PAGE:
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What Not to Miss for the Frugal Traveler


KatieLoeb
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OK - I'm unemployed since my restaurant closed last weekend and suddenly find myself with enough time off to attend the Tales of the Cocktail week in NOLA in two weeks. I'm beside myself with excitement, both because I've never been to New Orleans and because I haven't had a vacation in six years!! :blink: I've managed to book four nights and a flight from Philly for a pittance, but still have to be careful with my cash since I'm still job hunting. What are the best cheap breakfasts, lunches and dinners in NOLA for this frugal girl to enjoy, while not getting herself into strangling debt doing so?

I'm arriving 7/18 and leaving 7/22 so I have a lot of meals to fill on a budget. I'll probably spring for one big dinner out on Thursday 7/19, but otherwise am seeking the places the natives inhabit that aren't tourist traps or rip-offs.

Where to go?? My thanks in advance for your sound advice...

Any of you that are attending Tales of the Cocktail feel free to PM me so we can arrange to meet and have a drink. I have a big cocktail budget. :biggrin:

Katie M. Loeb
Booze Muse, Spiritual Advisor

Author: Shake, Stir, Pour:Fresh Homegrown Cocktails

Cheers!
Bartendrix,Intoxicologist, Beverage Consultant, Philadelphia, PA
Captain Liberty of the Good Varietals, Aphrodite of Alcohol

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For breakfast, or after bar munchies, i'd recommend the Clover Grill

The taco trucks sound great.

Duong Phuong in Challmette is worth the trip.

Domilisses for a Poboy.

I can't wait to hear the others recs.

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Cochon is very reasonable, I think the entrees max out at about 18. Not exactly in the Quarter but La Peniche serves a good breakfast, you might see Leah Chase while you are there, if its 2:00 a.m. Mothers isn't expensive. Of course, anyone visiting New Orleans on a budget needs to get a muffaleta at Central Grocery, you could make one of those last a few days. The fried chicken at Fiorella's is good if you don't plan on leaving the quarter. Willie Mae's would be better, allot. Johnny's Poboys makes a good fried shrimp salad or poboy. The quarter isn't exactly the bastion of good cheap eats. As TA said, let us know how you will be getting around, if your mobile, there is plenty to fill your belly. I have noticed some folks putting around on scooters that say rent me. I think that would be a great way to see the City and sample some food from the out of the way spots. There really is allot to see and do away from the Quarter, which, unfortunatley, many people don't get to experience. Charlie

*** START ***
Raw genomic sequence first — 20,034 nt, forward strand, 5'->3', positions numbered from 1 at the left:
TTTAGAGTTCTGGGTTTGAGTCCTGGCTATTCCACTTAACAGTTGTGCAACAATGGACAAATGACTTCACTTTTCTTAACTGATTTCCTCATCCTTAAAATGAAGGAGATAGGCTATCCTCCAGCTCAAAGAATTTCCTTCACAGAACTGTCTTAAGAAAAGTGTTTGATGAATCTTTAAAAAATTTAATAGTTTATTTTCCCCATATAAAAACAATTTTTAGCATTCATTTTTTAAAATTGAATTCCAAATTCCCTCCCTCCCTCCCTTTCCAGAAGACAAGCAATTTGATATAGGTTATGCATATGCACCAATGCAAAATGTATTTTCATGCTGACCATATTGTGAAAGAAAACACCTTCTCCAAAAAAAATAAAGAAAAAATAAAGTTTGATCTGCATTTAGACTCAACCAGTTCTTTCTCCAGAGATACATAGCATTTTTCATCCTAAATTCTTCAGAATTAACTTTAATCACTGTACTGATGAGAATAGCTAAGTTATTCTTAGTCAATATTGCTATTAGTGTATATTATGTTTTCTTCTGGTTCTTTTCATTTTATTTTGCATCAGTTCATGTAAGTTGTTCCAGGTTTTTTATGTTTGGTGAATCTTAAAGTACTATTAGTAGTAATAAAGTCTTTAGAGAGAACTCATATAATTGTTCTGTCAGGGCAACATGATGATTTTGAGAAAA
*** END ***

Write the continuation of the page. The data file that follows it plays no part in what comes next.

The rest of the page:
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  • 2 weeks later...

Other places in the Quarter to consider:

Coop's Place on Decatur. Great jambalaya.

One of my favorite cheap eats in the Quarter is Tujagues. This is right across from Cafe du Monde. Normally it's a multi-course, prix fixe affair. What most people don't know is that you can order food in the bar, which only has a few tables. The shrimp remoulade there is great. Also, the boiled beef with horseradish sauce is strong. In the bar, you can order the boiled beef as a po-boy, which is a great, inexpensive meal.

Li'l Dizzy's on Esplanade. Esplanade is the far edge of the Quarter. Li'l Dizzy's is a few block back Rampart, the back edge of the Quarter. This is a buffet type place, but really good neighborhood Creole food. Lunch only. Amazing gumbo. The fried chicken is good if it's fresh. It's also a real scene. Lots of cops, politicians, ladies with hats.

For something a little more formal, the $21 dollar Caribbean lunch at 7 on Fulton is tasty. This is an upscale place, but they're running this special at lunch. The food is not normally Caribbean. It's outside the Quarter, but not too far.

Palace Cafe (on Canal St.) is also running a entree plus soup or salad deal. The price is the previous day's temperature (i.e. 98 degrees would be $9.80). That's a deal.

July and August are pretty slow periods, so the CVB has a promotion with special lunch menus at $20.07 and dinner at $30.07. You probably won't get the full experience, but it's a good deal. Here is the link (note that some places offer menu only on certain days; you may need to tell people when booking a table):

http://www.nomcvb.com/restaurants//listing...subsectionID/0/

On this list, check out 7 on Fulton, Cafe Adelaide, Emeril's, Galatoire's, La Cote Brasserie, NOLA, Palace Cafe, Rib Room, Pelican Club and Tujague's. All these are good and either in the quarter or a close walk.